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Study finds increased cancer risk among textile workers who used asbestos

August 4th, 2009

A study conducted by three leading universities has revealed that textile mill workers in North Carolina who worked with asbestos face an increased risk of lung cancer, asbestosis and mesothelioma. The study, published in the journal Occupational and Environmental Medicine, challenges theories that some types of asbestos may be safer than others.

Researchers with Duke University, the University of North Carolina and the University of Nevada tracked nearly six thousand individuals who worked at one of four North Carolina textile plants between 1950 and 1973. The plants converted raw asbestos and cotton fibers into woven materials such as yarn.

According to the results of the study, workers at the plants had higher rates of lung cancer, asbestosis and mesothelioma than expected. Although an individual’s risk of developing lung cancer or asbestosis increases with the amount and duration of asbestos exposure, there is a risk of developing mesothelioma symptoms no matter how long or in what amount the exposure occurred.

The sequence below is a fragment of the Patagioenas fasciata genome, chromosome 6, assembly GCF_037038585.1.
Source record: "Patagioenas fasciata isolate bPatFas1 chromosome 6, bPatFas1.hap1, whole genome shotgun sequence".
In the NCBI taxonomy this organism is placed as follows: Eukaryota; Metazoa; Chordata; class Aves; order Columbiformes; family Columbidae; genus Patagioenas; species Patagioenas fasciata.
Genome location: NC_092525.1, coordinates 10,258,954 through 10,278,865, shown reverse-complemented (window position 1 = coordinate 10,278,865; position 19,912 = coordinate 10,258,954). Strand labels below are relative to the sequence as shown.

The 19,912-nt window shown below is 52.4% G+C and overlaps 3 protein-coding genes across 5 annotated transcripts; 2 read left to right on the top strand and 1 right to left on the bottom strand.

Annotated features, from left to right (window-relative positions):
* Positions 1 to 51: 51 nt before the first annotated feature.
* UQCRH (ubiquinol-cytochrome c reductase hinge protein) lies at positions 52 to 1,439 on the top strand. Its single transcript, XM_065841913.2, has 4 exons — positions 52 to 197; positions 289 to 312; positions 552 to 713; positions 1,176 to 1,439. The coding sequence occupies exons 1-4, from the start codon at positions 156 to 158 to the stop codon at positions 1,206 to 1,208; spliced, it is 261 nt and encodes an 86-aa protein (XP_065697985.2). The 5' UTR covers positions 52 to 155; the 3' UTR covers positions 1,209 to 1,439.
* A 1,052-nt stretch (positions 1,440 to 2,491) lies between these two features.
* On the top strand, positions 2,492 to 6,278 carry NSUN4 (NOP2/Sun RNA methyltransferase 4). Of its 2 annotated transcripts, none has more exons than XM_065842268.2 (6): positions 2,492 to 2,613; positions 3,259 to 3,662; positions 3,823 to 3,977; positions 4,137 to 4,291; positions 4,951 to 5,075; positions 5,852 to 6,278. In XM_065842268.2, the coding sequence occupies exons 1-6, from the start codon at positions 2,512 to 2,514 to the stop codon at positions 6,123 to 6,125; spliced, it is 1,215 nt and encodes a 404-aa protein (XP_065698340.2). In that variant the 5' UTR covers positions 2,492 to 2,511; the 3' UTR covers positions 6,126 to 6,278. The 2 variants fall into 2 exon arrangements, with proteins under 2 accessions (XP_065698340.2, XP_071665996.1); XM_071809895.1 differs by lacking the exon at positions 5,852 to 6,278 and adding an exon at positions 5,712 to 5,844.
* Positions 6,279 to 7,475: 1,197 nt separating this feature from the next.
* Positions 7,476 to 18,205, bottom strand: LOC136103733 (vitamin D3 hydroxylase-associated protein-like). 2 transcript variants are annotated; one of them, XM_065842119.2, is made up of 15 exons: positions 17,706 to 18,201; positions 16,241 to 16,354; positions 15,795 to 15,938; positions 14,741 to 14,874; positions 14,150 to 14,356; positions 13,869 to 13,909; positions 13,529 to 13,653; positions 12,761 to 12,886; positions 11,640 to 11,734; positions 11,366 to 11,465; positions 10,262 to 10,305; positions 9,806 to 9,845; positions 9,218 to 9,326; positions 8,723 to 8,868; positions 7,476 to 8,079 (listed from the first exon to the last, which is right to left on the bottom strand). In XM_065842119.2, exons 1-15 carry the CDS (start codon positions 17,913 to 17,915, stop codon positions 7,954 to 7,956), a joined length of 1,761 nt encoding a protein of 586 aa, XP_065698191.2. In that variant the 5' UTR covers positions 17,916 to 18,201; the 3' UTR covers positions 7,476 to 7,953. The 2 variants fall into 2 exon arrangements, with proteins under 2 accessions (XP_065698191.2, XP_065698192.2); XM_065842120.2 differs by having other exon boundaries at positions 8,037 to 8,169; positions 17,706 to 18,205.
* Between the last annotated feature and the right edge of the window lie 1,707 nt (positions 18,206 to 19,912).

The new study also challenged the notion that certain forms of asbestos may be safer and pose fewer health risks to workers. The study examined workers who had used chrysotile asbestos, which is used in textile mills. Researchers found that the workers were at a higher-than-expected risk for receiving a diagnosis of lung cancer, asbestosis or mesothelioma.

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